Does That Critter Belong in Texas?

Our hostess drove us around their Texas Game Ranch in their ATV. She pointed out signs (usually scat) of various animals living on the ranch. One large pile belonged to an Indian Antelope or Blackbuck. Since this large male is a regular on their ranch, they decided to name him, “Buddy.”

Aoudad / Barbary Sheep

Many Game Ranches in West Texas have both Indian Antelopes and Aoudad Sheep or Barbary Sheep.

The natural range of these curly-horned sheep is northern Africa. No, they’re definitely not native to Texas. However, they thrive quite well in this part of the state.

Game ranches are required to have high fences to keep their animals from roaming the roads.

Our hosts’ ranch is connected to a nearby neighbor’s. They often keep the gate open between the two. This gives the animals plenty of room to graze and run free.

My hostess knew I wanted a chance to see their Blackbuck. She offered to let me drive the ATV. Yee-haw! What fun!

We found Buddy.

Turns out, Buddy had friends.

On another note, I had a little too much fun driving the ATV. Now I want one. But then we’d have to buy the land to drive it on. Not happening.

Travel Light Humor
Our room inside the barndominium was in the loft. To access it we walked through the main part of the barn past the large equipment storage and up a flight of stairs.

You might be thinking it must have been dirty. You’d be wrong.

A barndominium is not like the typical barns of my childhood. The storage area had a concrete floor, swept clean. Our bedroom was spotless and charmingly furnished.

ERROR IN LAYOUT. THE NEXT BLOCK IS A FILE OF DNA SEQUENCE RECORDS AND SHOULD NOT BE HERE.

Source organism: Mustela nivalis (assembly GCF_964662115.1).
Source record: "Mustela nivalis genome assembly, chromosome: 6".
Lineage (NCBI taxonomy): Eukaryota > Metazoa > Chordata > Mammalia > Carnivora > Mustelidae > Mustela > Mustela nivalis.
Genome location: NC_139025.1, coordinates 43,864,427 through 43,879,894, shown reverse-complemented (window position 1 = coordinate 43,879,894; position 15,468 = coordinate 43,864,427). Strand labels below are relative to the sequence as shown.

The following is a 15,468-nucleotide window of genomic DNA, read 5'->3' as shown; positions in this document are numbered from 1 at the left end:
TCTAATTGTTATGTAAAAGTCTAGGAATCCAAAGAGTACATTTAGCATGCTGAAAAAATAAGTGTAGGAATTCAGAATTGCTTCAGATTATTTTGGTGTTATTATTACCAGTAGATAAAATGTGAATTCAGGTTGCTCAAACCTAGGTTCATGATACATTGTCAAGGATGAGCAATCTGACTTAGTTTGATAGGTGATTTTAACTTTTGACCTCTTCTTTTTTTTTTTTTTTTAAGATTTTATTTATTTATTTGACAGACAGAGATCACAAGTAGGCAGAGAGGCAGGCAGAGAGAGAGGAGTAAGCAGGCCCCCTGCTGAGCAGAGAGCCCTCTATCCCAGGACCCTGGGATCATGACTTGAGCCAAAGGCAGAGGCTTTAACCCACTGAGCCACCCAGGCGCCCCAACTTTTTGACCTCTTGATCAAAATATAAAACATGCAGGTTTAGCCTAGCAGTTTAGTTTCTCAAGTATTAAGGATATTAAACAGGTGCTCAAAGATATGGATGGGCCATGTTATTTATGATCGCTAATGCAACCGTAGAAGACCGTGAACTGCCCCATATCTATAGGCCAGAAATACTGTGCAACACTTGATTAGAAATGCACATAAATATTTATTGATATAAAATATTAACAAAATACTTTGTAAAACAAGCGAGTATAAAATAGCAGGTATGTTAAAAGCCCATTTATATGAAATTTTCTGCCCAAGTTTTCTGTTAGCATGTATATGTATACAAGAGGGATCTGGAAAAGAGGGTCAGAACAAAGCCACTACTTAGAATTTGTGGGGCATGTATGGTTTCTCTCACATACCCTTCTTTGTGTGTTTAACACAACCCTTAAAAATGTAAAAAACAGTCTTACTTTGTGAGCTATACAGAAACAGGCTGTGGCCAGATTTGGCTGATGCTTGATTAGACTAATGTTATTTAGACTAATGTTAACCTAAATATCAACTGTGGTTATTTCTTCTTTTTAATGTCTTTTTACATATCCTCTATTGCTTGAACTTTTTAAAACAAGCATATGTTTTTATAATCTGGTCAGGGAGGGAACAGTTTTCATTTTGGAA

The cool spring mornings of our visit were so lovely and fresh I left our loft door open for ventilation. When I’d return the door would always be shut. I found this puzzling until the owner explained.

“Hey SuZan, you better keep that door closed upstairs. We still have scorpions that show up in the barn sometimes. They’ve been known to find their way to your bedroom in the loft.”

“One time I found them under my pillow” his wife said. “Ever since then, we’ve kept all doors to living quarters shut.”


Later, after a careful search of our room (especially under the pillows and bedding), I found no critters anywhere . . . buggie or otherwise.

After that bit of excitement, I kept the door closed.


What surprising critters have you found (or been warned about) in unexpected locations? Tell me in the comments below.

If you plan to travel to Texas Hill Country—keep your doors shut. Turns out scorpions do belong there.

Until next time . . . Travel Light,

NOTE: June, July, & August blog posts will be bi-monthly.
© 2018 SuZan Klassen

3 thoughts on “Does That Critter Belong in Texas?

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